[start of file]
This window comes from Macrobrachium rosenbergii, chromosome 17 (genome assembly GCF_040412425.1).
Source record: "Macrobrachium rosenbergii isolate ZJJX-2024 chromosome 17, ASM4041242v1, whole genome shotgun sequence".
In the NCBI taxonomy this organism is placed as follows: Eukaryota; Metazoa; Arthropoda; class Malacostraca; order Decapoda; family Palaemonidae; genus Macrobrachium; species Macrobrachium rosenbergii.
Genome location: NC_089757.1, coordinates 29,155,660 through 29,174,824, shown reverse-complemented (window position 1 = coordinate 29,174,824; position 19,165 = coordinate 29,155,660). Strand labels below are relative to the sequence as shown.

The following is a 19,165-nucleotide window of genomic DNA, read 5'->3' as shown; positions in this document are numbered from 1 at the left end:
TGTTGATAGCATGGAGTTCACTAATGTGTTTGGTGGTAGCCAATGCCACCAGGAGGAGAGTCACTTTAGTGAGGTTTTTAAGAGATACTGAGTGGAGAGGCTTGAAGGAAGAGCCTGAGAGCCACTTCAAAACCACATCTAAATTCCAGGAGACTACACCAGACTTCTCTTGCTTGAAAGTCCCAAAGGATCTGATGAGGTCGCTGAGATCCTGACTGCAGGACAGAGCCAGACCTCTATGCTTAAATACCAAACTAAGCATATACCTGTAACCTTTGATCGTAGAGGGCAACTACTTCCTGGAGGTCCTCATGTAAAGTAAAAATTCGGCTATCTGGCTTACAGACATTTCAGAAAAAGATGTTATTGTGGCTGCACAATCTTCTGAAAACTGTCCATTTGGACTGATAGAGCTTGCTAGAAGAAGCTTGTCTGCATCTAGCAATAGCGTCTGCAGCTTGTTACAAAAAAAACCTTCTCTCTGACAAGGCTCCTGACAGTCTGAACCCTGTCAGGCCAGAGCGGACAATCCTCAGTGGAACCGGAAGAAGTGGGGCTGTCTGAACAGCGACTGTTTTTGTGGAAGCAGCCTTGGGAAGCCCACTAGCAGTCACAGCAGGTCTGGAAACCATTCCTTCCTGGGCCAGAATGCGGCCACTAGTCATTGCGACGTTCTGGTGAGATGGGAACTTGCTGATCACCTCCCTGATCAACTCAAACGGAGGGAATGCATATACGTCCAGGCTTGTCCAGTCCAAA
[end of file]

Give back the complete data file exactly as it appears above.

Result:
This window comes from Macrobrachium rosenbergii, chromosome 17 (genome assembly GCF_040412425.1).
Source record: "Macrobrachium rosenbergii isolate ZJJX-2024 chromosome 17, ASM4041242v1, whole genome shotgun sequence".
In the NCBI taxonomy this organism is placed as follows: Eukaryota; Metazoa; Arthropoda; class Malacostraca; order Decapoda; family Palaemonidae; genus Macrobrachium; species Macrobrachium rosenbergii.
Genome location: NC_089757.1, coordinates 29,155,660 through 29,174,824, shown reverse-complemented (window position 1 = coordinate 29,174,824; position 19,165 = coordinate 29,155,660). Strand labels below are relative to the sequence as shown.

The following is a 19,165-nucleotide window of genomic DNA, read 5'->3' as shown; positions in this document are numbered from 1 at the left end:
TGTTGATAGCATGGAGTTCACTAATGTGTTTGGTGGTAGCCAATGCCACCAGGAGGAGAGTCACTTTAGTGAGGTTTTTAAGAGATACTGAGTGGAGAGGCTTGAAGGAAGAGCCTGAGAGCCACTTCAAAACCACATCTAAATTCCAGGAGACTACACCAGACTTCTCTTGCTTGAAAGTCCCAAAGGATCTGATGAGGTCGCTGAGATCCTGACTGCAGGACAGAGCCAGACCTCTATGCTTAAATACCAAACTAAGCATATACCTGTAACCTTTGATCGTAGAGGGCAACTACTTCCTGGAGGTCCTCATGTAAAGTAAAAATTCGGCTATCTGGCTTACAGACATTTCAGAAAAAGATGTTATTGTGGCTGCACAATCTTCTGAAAACTGTCCATTTGGACTGATAGAGCTTGCTAGAAGAAGCTTGTCTGCATCTAGCAATAGCGTCTGCAGCTTGTTACAAAAAAAACCTTCTCTCTGACAAGGCTCCTGACAGTCTGAACCCTGTCAGGCCAGAGCGGACAATCCTCAGTGGAACCGGAAGAAGTGGGGCTGTCTGAACAGCGACTGTTTTTGTGGAAGCAGCCTTGGGAAGCCCACTAGCAGTCACAGCAGGTCTGGAAACCATTCCTTCCTGGGCCAGAATGCGGCCACTAGTCATTGCGACGTTCTGGTGAGATGGGAACTTGCTGATCACCTCCCTGATCAACTCAAACGGAGGGAATGCATATACGTCCAGGCTTGTCCAGTCCAAA